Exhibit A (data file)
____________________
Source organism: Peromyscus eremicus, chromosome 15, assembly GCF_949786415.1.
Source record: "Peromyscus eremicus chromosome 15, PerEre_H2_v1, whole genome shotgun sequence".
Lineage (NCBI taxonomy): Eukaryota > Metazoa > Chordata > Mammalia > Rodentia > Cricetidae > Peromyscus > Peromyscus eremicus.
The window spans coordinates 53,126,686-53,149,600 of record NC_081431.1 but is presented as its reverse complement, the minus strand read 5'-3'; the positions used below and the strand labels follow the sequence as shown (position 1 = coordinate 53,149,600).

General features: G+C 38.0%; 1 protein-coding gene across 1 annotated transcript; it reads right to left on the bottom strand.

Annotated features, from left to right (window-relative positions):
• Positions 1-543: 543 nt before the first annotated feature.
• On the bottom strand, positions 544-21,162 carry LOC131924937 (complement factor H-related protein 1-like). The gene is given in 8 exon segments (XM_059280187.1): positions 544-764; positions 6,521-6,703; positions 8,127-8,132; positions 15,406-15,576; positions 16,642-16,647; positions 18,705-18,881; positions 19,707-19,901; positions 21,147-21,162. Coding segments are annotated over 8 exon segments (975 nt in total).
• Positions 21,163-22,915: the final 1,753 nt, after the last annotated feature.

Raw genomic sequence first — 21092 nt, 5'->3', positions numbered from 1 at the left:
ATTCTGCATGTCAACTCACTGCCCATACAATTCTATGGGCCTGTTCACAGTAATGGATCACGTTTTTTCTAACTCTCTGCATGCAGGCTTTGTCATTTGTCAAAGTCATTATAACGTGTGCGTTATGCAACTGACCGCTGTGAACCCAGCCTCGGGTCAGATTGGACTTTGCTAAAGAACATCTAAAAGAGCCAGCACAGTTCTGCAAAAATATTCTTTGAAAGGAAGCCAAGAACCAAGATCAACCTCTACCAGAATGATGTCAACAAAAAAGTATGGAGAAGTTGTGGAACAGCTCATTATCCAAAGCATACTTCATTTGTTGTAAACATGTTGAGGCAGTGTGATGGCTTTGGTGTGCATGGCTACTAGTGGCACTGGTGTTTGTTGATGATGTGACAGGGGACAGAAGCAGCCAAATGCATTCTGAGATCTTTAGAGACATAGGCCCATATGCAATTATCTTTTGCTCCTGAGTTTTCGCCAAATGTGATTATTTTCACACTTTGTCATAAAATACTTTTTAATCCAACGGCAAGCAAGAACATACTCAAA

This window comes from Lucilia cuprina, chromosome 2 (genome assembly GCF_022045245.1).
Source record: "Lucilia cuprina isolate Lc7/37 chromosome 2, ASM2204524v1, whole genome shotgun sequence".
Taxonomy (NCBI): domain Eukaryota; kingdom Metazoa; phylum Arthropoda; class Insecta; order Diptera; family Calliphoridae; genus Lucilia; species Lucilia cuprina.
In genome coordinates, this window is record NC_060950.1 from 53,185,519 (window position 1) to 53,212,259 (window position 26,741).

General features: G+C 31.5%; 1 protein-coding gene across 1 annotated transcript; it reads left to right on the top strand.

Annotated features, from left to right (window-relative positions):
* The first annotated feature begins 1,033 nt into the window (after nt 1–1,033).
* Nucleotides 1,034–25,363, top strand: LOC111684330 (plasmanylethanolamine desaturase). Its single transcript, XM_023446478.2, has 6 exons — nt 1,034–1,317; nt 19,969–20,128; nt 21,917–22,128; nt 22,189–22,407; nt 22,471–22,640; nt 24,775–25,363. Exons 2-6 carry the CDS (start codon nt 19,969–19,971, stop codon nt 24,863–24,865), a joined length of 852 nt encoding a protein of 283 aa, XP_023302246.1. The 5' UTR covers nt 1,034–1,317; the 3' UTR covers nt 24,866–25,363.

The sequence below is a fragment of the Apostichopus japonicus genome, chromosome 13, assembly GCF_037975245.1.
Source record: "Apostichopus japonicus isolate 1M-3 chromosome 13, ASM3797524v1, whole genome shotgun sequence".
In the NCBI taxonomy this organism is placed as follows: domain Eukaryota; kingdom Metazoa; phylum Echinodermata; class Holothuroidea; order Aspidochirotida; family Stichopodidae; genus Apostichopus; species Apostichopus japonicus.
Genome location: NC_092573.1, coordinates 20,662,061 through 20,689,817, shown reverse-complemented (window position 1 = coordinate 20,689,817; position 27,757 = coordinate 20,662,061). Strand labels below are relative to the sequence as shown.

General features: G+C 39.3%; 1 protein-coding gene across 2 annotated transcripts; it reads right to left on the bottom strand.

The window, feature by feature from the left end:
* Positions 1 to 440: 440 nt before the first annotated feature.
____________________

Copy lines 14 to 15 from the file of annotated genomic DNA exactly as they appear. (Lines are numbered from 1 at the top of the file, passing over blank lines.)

Taxonomy (NCBI): domain Eukaryota; kingdom Metazoa; phylum Arthropoda; class Insecta; order Diptera; family Calliphoridae; genus Lucilia; species Lucilia cuprina.
In genome coordinates, this window is record NC_060950.1 from 53,185,519 (window position 1) to 53,212,259 (window position 26,741).